### Model extensions

#### A Mixture model.

provides a comparative perspective for the effects of parameter variation, and specifically concerning the effects of Δ*V*_{1/2} to those of channel density by types and numbers (i.e. *g*_{Na} variation). In this model extension, a fraction *P* ≤ 1 of all the *Na*^{+} ion channels are of the *Na*_{v1.6} type (i.e. Δ*V*_{1/2} = 0 mV), while the remaining *Na*^{+} channels—i.e. a fraction 1 − *P*, are of a second different type of channel with a chosen Δ*V*_{1/2} ≠ 0. Thus:
(2)
Such mixture models may provide predictions of the electrophysiological properties for neural processes with a particular experimentally observed distribution of voltage-gated sodium channel subtypes (e.g. as in [10, 12, 14, 27, 35]).

#### From a compartment to a cell.

The single-node model can be generalized to a multiple-compartment model of an entire axon. In models of higher dimensionality, the spatial distribution (relative proportions) of ionic current types will correspond to better or worse conditions for AP initiation and propagation.

To estimate the effect of Δ*V*_{1/2} on AP propagation velocity (through the *Na*_{v} currents), homogeneous cables of 100 identical compartments—each of length 25 *μm* (yielding a total cable length of 2.5 *mm*) were simulated (see also [36] for a detailed description of this type of cable models). The cable was subject to the no-flux boundary condition on one end, and the single compartment on the opposite end was stimulated (*T*_{STIM} = 100 *μs* or 1 *ms*). For each value of the Δ*V*_{1/2} parameter, the resting threshold was identified. An AP was reliably evoked and propagated to the very end of the cable. A propagating AP was signalled by small deviations of propagation velocity (range < 30% of mean value) in the section occupying the middle 50% of the total cable length.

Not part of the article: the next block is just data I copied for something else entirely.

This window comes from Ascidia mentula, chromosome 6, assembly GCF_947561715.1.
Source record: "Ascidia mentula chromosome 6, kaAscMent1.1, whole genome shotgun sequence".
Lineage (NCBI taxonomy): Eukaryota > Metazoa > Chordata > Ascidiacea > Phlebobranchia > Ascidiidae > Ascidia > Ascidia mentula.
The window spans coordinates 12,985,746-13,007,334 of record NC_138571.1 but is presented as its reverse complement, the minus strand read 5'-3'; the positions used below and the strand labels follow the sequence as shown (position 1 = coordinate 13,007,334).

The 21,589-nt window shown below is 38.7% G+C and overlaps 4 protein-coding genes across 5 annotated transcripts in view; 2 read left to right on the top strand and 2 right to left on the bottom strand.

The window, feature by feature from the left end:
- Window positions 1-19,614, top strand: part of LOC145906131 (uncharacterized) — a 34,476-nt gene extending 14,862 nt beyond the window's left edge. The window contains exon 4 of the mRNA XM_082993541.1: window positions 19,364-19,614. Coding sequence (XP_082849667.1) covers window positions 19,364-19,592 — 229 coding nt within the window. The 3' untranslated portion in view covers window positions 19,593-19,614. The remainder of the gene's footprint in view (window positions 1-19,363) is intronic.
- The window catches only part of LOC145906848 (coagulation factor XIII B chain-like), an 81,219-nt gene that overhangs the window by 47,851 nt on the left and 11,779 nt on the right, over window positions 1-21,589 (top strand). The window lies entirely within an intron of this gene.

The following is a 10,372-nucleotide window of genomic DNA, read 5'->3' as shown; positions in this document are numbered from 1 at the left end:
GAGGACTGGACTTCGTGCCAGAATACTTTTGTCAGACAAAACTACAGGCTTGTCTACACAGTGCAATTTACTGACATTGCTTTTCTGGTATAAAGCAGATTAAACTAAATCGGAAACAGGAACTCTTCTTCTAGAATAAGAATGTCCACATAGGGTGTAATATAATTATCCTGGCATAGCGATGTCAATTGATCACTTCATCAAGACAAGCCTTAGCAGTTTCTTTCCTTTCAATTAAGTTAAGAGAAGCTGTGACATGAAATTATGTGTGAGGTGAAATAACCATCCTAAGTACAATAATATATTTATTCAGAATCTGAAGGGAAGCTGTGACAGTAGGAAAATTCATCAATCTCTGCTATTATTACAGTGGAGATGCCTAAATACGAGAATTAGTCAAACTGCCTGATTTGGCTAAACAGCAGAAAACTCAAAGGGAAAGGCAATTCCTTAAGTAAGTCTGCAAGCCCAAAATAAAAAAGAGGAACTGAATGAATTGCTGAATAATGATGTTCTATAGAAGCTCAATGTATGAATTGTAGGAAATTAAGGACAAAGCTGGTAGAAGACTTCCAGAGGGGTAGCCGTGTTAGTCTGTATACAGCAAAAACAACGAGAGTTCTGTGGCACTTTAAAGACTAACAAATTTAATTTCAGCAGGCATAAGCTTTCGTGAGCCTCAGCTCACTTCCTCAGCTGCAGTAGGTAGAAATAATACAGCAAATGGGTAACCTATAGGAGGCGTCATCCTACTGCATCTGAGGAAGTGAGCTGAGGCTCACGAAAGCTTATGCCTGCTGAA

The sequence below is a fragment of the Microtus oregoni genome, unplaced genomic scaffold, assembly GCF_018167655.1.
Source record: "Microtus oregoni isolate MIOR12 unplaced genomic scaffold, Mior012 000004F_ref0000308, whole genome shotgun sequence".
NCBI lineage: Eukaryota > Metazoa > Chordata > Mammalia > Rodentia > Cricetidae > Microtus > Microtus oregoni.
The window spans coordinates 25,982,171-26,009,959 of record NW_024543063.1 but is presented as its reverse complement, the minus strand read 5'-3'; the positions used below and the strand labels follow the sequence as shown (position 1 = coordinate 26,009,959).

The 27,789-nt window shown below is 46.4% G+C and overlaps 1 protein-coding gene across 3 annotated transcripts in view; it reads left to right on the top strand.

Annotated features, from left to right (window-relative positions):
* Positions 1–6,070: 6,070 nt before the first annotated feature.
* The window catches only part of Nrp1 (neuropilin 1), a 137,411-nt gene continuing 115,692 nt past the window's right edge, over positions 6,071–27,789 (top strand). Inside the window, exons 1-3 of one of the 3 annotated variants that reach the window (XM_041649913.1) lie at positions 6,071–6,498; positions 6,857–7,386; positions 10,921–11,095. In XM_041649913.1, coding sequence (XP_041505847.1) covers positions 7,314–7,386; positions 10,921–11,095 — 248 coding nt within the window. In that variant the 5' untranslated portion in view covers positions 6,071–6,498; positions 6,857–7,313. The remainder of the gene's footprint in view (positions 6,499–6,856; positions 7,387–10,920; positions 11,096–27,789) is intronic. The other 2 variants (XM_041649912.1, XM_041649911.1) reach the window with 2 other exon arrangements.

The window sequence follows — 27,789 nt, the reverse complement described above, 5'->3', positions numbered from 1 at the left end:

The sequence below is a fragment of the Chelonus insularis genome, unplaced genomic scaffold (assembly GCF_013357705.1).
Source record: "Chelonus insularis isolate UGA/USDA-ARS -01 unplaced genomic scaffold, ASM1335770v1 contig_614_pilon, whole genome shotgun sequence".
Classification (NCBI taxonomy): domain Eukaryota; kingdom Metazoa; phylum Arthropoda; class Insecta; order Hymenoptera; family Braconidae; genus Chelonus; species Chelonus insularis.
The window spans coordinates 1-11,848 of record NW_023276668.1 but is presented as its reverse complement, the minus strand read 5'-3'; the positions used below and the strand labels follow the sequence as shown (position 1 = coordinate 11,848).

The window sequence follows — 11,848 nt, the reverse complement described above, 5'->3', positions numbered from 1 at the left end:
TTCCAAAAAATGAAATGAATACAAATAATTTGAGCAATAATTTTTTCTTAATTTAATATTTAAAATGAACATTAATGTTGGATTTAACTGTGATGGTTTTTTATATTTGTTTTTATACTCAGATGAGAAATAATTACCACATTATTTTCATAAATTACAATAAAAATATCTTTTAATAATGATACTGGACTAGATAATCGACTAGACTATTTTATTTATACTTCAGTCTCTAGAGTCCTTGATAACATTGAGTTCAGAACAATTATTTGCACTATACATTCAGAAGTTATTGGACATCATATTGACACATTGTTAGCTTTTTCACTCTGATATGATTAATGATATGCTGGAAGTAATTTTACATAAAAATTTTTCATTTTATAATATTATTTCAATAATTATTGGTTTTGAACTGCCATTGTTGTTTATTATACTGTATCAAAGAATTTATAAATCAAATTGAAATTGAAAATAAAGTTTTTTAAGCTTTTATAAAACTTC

To avoid overestimating the required stimulation current thresholds, the total duration of simulation was chosen as *T*_{STIM} + 1.5 *ms*. However, this also provided for a little extra variability in the identified *I*_{THR}, due to phenomena resulting from the cable’s finite length and no-flux boundary conditions. Namely, lower (near-threshold) stimulation current latently reaches and depolarizes compartments down the cable. As a result, when the AP is finally evoked it propagates faster than in a significantly “supra-threshold” case. Hence, to avoid excess variability in the estimated propagation velocity, a safety factor was applied: .

## Results

Our results demonstrate that the continuous variation of the Δ*V*_{1/2} parameter comes close to being equivalent with recent HHM ‘optimizations’. The dynamics of the parametric family exhibit a rich multitude of properties, which we have grouped in 4 main categories, namely: excitability, efficiency, frequency-encoding range and conduction velocity. The former three are discussed in a single-compartment (space-clamp) context. Conduction velocity and whole-neuron excitability are presented within a multi-compartment model extension.

### Effects of Δ*V*_{1/2} variation on neuronal excitability

Can the parameterized HH models’ exhibit wide variation in their excitability?

It is well known that the HHM’s excitability to brief stimulation pulses is fully dependent on the fast activation of the *m* gates versus a slower inactivation of the *h* and activation of the *n* gates (Fig 1A and 1B). This can be demonstrated by a simplified model in which *m* is assumed to reach instantaneously *m*_{∞}(*V*) while *h* and *n* remain at their resting values *h*_{rest} and *n*_{rest}. Upon very brief *I*_{s} duration this is a fair approximation of the system’s behavior (see Ch.3 in [37]). Stimulating from rest [*V*_{rest}, *h*_{rest}, *n*_{rest}], the system dynamics is reduced to:
(3)